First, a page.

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There is a sure-fire way to avoid the uncertainty of when and how the Supreme Court may — legal jargon in 3…2…1… — adjudicate LGBT rights under Title VII of the Civil Rights Act of 1964.

And that’s to pass a law making LGBT discrimination at work unlawful.

Speaking of which… Continue reading

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Friday was International Women’s Day. It was also the day that 28 members of the United States women’s soccer team filed this lawsuit against the U.S. Soccer Federation (USSF) in federal court alleging violations of the Equal Pay Act of 1963 and Title VII of the Civil Rights Act of 1964. Why? Because the women get paid less than U.S. Men’s National Soccer Team.

But, can the plaintiffs prevail? Continue reading

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Before all the Facebook creepiness, pukey-poopy emojis, and gushing over my awesome law firm, I foreshadowed some changes from the U.S. Department of Labor to the Fair Labor Standards Act overtime rules.

Yesterday, the DOL put a ring on it and made it official. Continue reading

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Eric, congratulations on the new gig with Fisher — it’s FisherBroyles, right?” they said with scrunched, skeptical faces that didn’t quite match their words of encouragement.

I got a lot of that when, after 12 years at a large, traditional law firm, I catapulted to the first and largest full-service cloud-based law firm in the world.  

‘Catapulted’ is intentional. Sure, you can soar to new heights. But, the ultimate impact can be hard and messy.

So, how has the first year of practice been at FisherBroyles? Continue reading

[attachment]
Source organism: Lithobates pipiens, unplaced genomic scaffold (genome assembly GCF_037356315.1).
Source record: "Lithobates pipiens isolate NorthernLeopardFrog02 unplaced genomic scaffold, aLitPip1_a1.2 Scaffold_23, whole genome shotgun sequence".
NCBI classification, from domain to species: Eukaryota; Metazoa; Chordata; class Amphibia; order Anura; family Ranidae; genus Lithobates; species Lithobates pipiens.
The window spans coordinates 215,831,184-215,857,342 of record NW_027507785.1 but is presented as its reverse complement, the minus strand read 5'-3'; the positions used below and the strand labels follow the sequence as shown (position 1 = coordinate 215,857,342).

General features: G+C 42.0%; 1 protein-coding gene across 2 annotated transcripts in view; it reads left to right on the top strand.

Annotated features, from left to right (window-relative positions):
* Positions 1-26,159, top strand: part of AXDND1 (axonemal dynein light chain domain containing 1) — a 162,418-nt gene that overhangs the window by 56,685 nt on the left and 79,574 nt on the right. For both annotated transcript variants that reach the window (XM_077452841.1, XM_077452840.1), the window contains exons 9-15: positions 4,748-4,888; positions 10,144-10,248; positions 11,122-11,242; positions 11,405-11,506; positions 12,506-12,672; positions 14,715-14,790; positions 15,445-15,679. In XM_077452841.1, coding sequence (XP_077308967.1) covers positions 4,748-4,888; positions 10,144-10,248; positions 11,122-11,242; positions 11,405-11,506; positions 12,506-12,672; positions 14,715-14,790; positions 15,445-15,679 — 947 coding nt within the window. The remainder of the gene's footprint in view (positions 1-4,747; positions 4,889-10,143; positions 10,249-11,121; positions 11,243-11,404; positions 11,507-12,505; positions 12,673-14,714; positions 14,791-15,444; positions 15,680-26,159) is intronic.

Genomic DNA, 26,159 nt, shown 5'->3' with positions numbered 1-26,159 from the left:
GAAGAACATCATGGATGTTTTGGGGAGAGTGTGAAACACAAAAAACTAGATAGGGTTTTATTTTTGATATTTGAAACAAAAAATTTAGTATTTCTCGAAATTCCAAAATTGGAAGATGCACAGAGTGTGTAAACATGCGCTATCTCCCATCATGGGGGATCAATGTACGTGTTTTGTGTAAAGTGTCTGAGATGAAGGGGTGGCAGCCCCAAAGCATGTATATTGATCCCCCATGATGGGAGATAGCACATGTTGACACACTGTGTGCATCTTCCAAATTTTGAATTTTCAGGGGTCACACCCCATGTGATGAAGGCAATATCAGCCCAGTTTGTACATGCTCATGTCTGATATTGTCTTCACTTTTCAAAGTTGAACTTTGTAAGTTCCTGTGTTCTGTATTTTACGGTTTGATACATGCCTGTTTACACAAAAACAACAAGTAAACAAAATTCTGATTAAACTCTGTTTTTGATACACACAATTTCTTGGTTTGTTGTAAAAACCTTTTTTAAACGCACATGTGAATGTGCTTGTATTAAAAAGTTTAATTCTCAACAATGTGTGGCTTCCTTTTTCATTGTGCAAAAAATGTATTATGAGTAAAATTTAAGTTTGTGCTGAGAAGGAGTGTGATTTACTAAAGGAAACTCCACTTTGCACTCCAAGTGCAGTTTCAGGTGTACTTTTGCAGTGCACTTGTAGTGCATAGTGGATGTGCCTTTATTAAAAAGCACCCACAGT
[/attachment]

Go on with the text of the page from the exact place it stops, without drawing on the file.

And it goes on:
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Remember that f**king fire drill?

Back in 2016, the United States Department of Labor proposed a rule that would have made millions of workers eligible to earn overtime for the first time by raising the salary-level that exempts certain individuals from overtime eligibility under the Fair Labor Standards Act.

And employers panicked. Many businesses converted salaried employees to hourly. Others got raises. Some received both. It was a mess. The only happy people were the employment lawyers.

But, then a federal judge in Texas entered a nationwide injunction against the proposed DOL rule, and everything went away, except those raises and pay changes that you could exactly stuff back into the tube of toothpaste.

Welcome to Round Two

Continue reading

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In most states, non-competition agreements between an employer and employee are legal, as long as there is some form of consideration (like money) to support them.

But, what about a no-hire or no-poach agreement; e.g., a ‘contract’ between two businesses where one (or both) agrees not to hire the others’ employees during their business relationship and for some time after it ends?

That must be legal too, right?

Probably not. Continue reading

“Doing What’s Right – Not Just What’s Legal”